When recent college graduate Imogene Abney takes a job as a teacher at pricey and exclusive The Vandenberg School, an institution populated by the most privileged boys in America, she is plunged into an unfamiliar world.
Struggling to adjust, Imogene welcomes the friendship of student Adam Kipling. But when Adam starts taking things too far, she crosses a line that could result in disaster —losing her job, jail, and the total ruin of her reputation.
Suddenly Imogene is facing her worst nightmare, even though Adam began their affair, which hardly seems fair to Imogene. Especially when Adam is telling a very different story and the authorities seem to be on his side.
She’s the innocent one…Isn’t she?
I read the synopsis for this book and I was immediately intrigued but at the same time I was appalled at the behaviour of Imogene Abney, the teacher. I had better explain- I used to work in safeguarding children and vulnerable adults and regularly came across referrals regarding teacher/ pupil relationships. It was with some excitement and also apprehension that I began to read. I am so glad that I read this book as I really enjoyed it but more about that in a bit.
I can’t say that I took to Imogene Abney one bit and on more than one occasion I wanted to slap her across the face with a wet flip flop a few dozen times. In my eyes, she was the teacher and Adam Kipling was the pupil and that was the way that it should have stayed. Imogene was the so called responsible adult in a position of trust and she should have kept her distance from Kipling. Even when he tried getting friendly with her, she should have pushed him away and a big massive alarm bell should have sounded in her head. I don’t really care how lonely she felt, what mental health problems she had, how delicate she was or how upset she was- in my eyes there can be no excuse for crossing that line and starting a relationship with a pupil. Imogene must have known the consequences that such a friendship/ relationship could lead to and the fact that she could have gone to prison. To me Imogene comes across as a rather selfish individual. That said, for somebody so young Adam Kipling is a master manipulator and he knew how to get Imogene to do what he wanted and how to exploit her weaknesses. Kipling could have got away with murder. I don’t think that he loved Imogene and that he was just using her. That doesn’t mean to say that I blame him for the relationship as technically he was a vulnerable child, even though some people would use the excuse that he was near the age of consent so it wasn’t that bad, but that doesn’t wash with me and Imogene as a teacher had a duty of care towards Kipling, she should have protected him and she certainly shouldn’t have started a friendship, let alone a relationship with him. I do know somebody who found themselves in such a situation in real life and I had no sympathy with or for them. Never had and certainly never will. In fact I would have personally locked the cell door behind them and thrown the key away, just as I wanted to do with Imogene. Anyway sorry about that slight rant there. I digress so back to the review I do go.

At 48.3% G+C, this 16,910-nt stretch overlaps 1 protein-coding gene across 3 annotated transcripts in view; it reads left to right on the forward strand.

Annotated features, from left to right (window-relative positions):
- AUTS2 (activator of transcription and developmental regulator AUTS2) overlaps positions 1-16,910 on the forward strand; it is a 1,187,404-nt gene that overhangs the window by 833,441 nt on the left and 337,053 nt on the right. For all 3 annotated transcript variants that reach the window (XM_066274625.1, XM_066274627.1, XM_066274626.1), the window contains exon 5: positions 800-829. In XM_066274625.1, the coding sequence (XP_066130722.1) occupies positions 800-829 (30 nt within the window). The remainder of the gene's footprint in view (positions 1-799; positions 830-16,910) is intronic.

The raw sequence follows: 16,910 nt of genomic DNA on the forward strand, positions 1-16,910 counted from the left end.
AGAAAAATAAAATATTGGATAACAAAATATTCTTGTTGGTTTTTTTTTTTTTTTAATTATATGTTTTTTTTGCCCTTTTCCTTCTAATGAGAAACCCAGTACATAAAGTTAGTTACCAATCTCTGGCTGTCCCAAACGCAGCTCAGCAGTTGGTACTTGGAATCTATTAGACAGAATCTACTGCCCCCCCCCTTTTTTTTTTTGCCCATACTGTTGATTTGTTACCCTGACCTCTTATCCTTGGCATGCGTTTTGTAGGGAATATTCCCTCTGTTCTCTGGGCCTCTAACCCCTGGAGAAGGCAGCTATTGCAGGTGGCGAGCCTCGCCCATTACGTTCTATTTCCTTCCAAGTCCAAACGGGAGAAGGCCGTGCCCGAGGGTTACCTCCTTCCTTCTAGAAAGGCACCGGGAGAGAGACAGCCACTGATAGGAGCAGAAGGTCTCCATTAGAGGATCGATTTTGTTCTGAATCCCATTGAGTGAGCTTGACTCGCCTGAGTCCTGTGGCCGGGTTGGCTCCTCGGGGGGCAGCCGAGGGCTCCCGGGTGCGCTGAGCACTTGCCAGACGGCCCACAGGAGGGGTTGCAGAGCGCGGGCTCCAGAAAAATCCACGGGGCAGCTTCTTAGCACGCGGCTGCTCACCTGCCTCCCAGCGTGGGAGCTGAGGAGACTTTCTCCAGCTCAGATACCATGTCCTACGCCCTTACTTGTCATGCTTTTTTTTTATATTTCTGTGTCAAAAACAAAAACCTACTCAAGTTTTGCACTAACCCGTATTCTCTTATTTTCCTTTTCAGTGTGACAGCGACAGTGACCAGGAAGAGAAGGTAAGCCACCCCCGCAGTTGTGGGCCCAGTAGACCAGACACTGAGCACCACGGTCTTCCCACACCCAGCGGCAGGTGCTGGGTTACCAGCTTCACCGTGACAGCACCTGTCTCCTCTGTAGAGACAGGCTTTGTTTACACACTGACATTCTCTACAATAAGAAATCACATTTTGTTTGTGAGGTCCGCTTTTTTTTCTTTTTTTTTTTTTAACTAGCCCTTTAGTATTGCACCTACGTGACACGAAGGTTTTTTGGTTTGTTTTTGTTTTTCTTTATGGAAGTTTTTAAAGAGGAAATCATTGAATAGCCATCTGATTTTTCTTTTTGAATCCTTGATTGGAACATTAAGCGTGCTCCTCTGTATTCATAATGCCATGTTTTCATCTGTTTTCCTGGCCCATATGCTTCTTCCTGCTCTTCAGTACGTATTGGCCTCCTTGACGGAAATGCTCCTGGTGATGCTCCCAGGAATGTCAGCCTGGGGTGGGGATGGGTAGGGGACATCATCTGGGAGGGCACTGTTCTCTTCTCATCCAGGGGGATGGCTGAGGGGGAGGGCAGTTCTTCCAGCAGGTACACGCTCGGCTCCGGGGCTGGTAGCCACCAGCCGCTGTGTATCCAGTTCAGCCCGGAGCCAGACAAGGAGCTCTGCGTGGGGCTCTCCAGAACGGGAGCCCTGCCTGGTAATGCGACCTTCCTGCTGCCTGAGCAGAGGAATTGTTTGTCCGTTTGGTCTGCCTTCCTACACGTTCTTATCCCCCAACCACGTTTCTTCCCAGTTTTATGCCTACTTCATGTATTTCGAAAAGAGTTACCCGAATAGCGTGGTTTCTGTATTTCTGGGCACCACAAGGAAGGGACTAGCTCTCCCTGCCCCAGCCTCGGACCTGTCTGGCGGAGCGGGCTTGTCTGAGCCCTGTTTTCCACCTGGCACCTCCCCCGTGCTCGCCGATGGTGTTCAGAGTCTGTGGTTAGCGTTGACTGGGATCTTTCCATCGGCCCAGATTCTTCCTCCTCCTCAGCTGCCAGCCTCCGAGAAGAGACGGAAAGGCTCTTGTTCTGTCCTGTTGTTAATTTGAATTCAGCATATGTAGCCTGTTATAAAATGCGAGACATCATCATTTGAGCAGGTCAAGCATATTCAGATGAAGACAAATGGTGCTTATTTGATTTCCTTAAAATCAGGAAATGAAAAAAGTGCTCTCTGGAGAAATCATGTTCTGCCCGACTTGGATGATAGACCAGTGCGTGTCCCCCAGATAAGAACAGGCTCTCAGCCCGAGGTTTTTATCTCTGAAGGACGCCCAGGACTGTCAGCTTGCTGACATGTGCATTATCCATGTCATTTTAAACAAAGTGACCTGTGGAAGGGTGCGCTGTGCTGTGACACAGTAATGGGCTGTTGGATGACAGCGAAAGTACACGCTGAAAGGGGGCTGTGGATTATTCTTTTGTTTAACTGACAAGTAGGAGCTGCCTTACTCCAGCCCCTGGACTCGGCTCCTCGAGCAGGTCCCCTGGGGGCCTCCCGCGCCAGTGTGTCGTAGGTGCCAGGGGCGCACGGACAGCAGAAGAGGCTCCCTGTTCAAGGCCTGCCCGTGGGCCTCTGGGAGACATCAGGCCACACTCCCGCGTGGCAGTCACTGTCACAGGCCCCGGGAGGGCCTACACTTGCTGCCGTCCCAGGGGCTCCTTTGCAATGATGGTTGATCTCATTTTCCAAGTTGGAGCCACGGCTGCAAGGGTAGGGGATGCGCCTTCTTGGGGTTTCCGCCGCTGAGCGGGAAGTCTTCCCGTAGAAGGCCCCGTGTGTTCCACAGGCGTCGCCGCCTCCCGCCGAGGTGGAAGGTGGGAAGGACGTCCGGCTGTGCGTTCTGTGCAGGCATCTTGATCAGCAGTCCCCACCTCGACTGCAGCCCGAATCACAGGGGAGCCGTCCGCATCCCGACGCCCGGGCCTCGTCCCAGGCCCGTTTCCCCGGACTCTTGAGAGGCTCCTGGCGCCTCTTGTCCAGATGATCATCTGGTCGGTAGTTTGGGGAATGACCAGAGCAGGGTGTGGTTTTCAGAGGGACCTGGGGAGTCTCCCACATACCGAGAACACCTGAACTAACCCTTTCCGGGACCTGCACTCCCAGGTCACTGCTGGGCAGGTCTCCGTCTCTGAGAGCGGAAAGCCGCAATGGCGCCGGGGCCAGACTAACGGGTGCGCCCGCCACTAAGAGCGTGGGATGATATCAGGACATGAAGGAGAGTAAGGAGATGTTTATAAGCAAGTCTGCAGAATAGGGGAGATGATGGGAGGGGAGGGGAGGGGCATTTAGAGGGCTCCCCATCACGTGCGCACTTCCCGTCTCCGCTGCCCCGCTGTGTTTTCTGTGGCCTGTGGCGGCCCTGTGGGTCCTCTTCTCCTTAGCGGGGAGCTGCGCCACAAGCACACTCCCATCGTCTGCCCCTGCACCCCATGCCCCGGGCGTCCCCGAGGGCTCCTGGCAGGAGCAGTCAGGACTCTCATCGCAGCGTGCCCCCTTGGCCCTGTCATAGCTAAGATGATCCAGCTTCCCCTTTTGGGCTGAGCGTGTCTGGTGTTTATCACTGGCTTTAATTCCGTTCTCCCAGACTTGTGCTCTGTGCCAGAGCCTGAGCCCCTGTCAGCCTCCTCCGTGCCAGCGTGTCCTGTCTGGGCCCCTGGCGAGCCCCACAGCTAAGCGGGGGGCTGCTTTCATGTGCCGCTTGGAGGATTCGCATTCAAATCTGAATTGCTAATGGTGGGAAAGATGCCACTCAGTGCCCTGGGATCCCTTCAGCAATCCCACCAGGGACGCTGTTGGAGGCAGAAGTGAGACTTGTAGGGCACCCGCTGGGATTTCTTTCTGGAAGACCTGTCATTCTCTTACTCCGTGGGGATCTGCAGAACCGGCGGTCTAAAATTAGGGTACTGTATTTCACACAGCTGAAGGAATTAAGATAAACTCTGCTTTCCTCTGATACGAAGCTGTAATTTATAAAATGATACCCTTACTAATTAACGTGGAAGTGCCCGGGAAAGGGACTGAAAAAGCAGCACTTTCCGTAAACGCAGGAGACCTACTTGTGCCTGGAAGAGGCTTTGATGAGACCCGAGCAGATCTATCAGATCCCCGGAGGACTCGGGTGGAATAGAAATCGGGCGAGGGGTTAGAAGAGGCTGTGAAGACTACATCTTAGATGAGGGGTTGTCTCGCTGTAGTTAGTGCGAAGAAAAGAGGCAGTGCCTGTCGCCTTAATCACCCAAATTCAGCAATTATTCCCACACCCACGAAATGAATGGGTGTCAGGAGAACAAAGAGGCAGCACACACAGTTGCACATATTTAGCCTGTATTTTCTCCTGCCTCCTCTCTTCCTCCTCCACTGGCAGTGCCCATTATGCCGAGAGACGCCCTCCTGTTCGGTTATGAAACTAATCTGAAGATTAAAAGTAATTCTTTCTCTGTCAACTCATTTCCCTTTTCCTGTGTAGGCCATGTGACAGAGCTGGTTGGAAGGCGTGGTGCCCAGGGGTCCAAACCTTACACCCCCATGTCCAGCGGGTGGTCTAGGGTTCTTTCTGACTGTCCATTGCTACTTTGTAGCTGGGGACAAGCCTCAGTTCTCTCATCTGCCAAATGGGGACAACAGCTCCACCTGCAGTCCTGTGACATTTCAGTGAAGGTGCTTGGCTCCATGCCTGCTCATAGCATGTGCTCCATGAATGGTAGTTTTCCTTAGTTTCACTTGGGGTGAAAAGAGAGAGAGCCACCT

By the tone of my little rant about Imogene above, it sounds as though I hated the book. I really didn’t hate it- in fact I really enjoyed reading it. The writing style was such that I was drawn into the story from the beginning and it was interesting to see how the relationship built. I really enjoyed getting into Imogene’s thought processes and how she rationalised and normalised the relationship in her own mind, even if I did want to shake her by the shoulders as a result. The author’s writing style is so good and the descriptions so vivid that I really did feel like a fly on the wall. Reading this book and reading about the developing relationship was much like watching a car crash happen in that you know exactly what is going to happen but there isn’t a darn thing that you can do to stop it. I found myself ‘interacting’ in the book and on more than one occasion I found myself shouting at something I had read and as if the characters could hear me, which I know they couldn’t. If I get into a book then I tend to ‘live’ the story.
In short, I enjoyed reading this book and it certainly got me thinking. However in my eyes there can be no excuse for a teacher- pupil relationship and nothing I read changed my mind. My safeguarding instincts kicked in and that is why I am so against the relationship. I would recommend this book to other readers but perhaps not to those who are easily shocked. I can’t wait to see what comes next from Corinne Sullivan as I know that it will be one heck of a read. The score on the Ginger Book Geek board is a well deserved 4* out of 5*.